– Using self-transport – walking or biking – whenever possible.

– Walk with others to and from lunch and dinner.

– Look forward (at least sometimes) to cleaning the dishes and cleaning the home as forms of “exercise” that help update your body.

– Stand or move around when watching TV, films, or media (pacing while talking on the phone may be fine but don’t, as one patient reminded me, stand when you’re in the movie theater.)

– Try sports.  Don’t worry too  much about winning or virtuosity.  Sports should be about health and well-being.  Enjoy the change to use your body through the electrifying, reviving skills that play creates.

3. Learn to rest.  There are innumerable rest skills.

I spend a lot of time explaining quick, easy and active rest techniques in “The Power of Rest.”  Rest is a much greater and larger topic than sleep.

Yet sleep obsesses people now because we’ve often lost the skills we need to enjoy it.  Here are a few to help you out at night (even when you’re shiftworking):

A.  Rest before sleep.  Get your mind into a state that allows your body clocks to promote sleep.  You can do that by:

– Simple meditation techniques (there are thousands).

– Reading before sleep, especially material that neither excites nor bores.

– Doing yoga or simple stretching.

– Envisioning the dreams you want to have – then watching how your dreams change.

– Comfort your brain, cool off the bedroom, and calm your environment.  We did not evolve sleeping with cellphones and televisions.  They’re meant to alert us – not to kill our chance to rest.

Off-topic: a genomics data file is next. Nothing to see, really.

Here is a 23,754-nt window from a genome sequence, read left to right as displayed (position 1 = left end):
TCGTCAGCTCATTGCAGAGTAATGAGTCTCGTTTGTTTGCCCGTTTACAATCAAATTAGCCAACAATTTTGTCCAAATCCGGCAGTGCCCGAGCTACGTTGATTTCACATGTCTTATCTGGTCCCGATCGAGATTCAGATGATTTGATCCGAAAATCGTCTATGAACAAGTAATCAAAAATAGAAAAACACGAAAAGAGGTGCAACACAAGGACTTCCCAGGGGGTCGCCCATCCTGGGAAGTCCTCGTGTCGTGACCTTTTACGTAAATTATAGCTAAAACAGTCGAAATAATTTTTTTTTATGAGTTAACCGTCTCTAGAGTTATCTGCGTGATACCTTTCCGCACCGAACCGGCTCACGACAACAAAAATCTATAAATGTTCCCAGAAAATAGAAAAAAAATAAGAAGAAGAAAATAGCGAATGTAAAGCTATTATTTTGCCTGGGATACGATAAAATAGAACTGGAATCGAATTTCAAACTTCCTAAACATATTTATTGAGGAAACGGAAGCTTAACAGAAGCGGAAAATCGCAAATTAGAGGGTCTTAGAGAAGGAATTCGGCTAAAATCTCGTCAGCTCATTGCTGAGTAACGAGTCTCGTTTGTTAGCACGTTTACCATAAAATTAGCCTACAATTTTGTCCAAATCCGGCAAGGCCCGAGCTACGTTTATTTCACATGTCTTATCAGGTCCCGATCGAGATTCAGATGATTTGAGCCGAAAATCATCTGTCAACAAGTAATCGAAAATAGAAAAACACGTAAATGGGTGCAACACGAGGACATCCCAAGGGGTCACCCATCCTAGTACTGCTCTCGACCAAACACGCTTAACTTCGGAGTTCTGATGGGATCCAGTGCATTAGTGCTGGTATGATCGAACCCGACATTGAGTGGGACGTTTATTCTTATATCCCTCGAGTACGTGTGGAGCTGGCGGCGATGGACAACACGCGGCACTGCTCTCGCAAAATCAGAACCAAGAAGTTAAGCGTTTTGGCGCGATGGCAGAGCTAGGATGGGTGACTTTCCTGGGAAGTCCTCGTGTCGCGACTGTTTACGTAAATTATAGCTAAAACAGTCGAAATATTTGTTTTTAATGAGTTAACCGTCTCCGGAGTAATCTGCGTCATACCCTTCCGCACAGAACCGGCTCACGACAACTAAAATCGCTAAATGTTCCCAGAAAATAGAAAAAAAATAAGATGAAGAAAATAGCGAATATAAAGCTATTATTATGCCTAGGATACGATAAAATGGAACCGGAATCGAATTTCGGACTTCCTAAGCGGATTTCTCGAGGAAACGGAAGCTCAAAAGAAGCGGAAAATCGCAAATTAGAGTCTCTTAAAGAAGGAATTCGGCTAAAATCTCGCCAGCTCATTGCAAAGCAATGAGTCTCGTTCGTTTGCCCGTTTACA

Remember, you need rest like food.  And there are many restful skills you can learn and use each day.

Transforming Each Day

There are innumerable other skills you can use to transform your body.  Socializing involves many.  We are social animals.  Social support and engagement not only provides for love and meaning in life, but for a much better shot at a longer one.

And times rules life.  Body clocks influence large parts of human performance.  Know what they are and you can use them better – the many skills of circadian health.

Many factors transform the human body.  Many, like knowing how microRNAs we eat in our food change our gene expression, have just recently become noticed.

And those facts mainly reflect our ignorance.  Most of the information that goes into regenerating and transforming body is not yet understood..

But a lot is known.  The different skills of how you eat, rest, move, socialize, and time your life can transform you at virtually any age, whether you’re three years old or 93.

What you do is what you become.  Use some very simple skills and you can transform what you are – even what you want to be.
Rest, sleep, Sarasota Sleep Doctor, well-being, regeneration,healthy without health insurance, longevity, body clocks, insomnia, sleep disorders, the rest doctor, matthew edlund, the power of rest, the body clock, psychology today, huffington post, redbook, longboat key news